Dionysus wandered the world actively spreading his cult. He was accompanied by the Maenads, wild women, flush with wine, shoulders draped with a fawn skin, carrying rods tipped with pine cones. While other gods had temples to be worshipped at, the followers of Dionysus worshipped him in the woods. There, they might go into a state of ecstasy and madness, ripping apart and eating raw any animal they might come upon.
Dionysus was also one of the very few characters able to bring a dead person back from the underworld. Even though he had never seen Semele, he was concerned for her. Eventually, he journeyed into the underworld to find her. He faced down Thanatos and brought her back to Mount Olympus.
Dionysus became one of the most important gods in everyday life and was associated with several key concepts. One was rebirth after death; his dismemberment by the Titans and his return to life was symbolically echoed in viticulture, where the vines must be pruned back sharply, and then become dormant in winter for them to bear fruit. Another concept was that under the influence of wine, one could feel possessed by a greater power. Unlike other gods, Dionysus was not merely a god to be worshipped, but he was also present within his followers; at those times, a man would possess supernatural powers and was able for things he would not be able to do otherwise.
The festival for Dionysus was held in the spring when vines would start bearing leaves. It became one of the most important events of the year and its primary focal point was the theater. Most of the great Greek plays were initially written to be performed at the feast of Dionysus. All participants, writers, actors, spectators, were regarded as sacred servants of Dionysus during the festival.
Amphitrite was one of the sea nymphs Nereids, fifty sisters in total and daughters of Nereus and Doris. She was the wife of Poseidon and had two children with him; a son named Triton, a merman; and Rhode. Amphitrite also gave birth to other children, such as seals and dolphins. Initially, she was considered an important deity, as mentioned in the Homeric Hymn, when she was present at the birth of Apollo, alongside Dione, Rhea and Themis. Gradually, she became less important and in the end, the poets used her name as a mere representation of the sea. Her Roman counterpart was Salacia, the goddess of saltwater.
Iris was the personification of the rainbow in Greek mythology, as well as messenger of the gods along with Hermes. She was also known as the goddess of the sea and the sky. She was the daughter of Thaumas and Electra, sister to Arke, Aello, Celaeno and Ocypete. She was married to Zephyrus, the god of the west wind, and had a son, Pothos. It was said that she travelled on the rainbow while carrying divine messages to the mortals. She was depicted carrying a pitcher filled with water from the River Styx, which she gave to anyone who perjured themselves, putting them to sleep.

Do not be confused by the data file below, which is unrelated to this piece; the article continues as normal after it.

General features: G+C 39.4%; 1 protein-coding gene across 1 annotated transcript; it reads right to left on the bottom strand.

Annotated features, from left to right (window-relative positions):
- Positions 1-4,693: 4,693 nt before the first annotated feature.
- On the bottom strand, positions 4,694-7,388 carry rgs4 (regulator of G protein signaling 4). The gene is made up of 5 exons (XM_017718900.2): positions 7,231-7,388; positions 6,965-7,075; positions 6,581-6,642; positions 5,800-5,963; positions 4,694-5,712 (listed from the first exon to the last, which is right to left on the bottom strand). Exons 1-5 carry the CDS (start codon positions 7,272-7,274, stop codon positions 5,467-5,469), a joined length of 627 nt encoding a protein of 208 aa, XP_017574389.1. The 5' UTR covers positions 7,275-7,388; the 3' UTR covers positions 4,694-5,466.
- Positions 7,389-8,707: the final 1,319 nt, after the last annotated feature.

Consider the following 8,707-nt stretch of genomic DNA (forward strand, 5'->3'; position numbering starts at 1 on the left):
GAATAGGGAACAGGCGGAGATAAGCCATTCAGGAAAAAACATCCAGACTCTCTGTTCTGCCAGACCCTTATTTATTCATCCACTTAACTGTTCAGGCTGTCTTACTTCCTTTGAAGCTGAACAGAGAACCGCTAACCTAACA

During the Titanomachy, the war between the Titans and the Olympians, Iris fought on the side of the Olympians, while her twin sister Arke sided with the Titans; both served as messengers. Iris had golden wings, while Arke's irridescent wings were torn by Zeus in the war, who later gave them as a present to Thetis. Thetis, in her turn, gifted them to her son, Achilles, who wore them on his feet.
Hecate was a goddess in Greek mythology, considered to be the goddess of magic and witchcraft. She was often depicted holding two torches or a key. She was the daughter of the Titans Perses and Asteria, and she was honoured in the households as a protective goddess who brought prosperity.
Hecate was a chthonic goddess that preceded the Olympians, and it seems that she was highly worshipped in Thrace. She was also closely associated to the spiritual world, ghosts, and the dead. A shrine to Hecate was placed at the entrances of homes or even cities, hoping to protect them from the evil spirits that roamed the world. She also helped goddess Demeter in her search for her daughter Persephone, when the latter was abducted by Hades, god of the underworld; after it was decided that Persephone would spend a third of a year in the underworld and the rest on earth, Hecate became Persephone's companion to and from the underworld each year.
In art, she was initially depicted as being a single figure. However, in later periods, statues depicted her as three-fold, having three faces and three bodies united.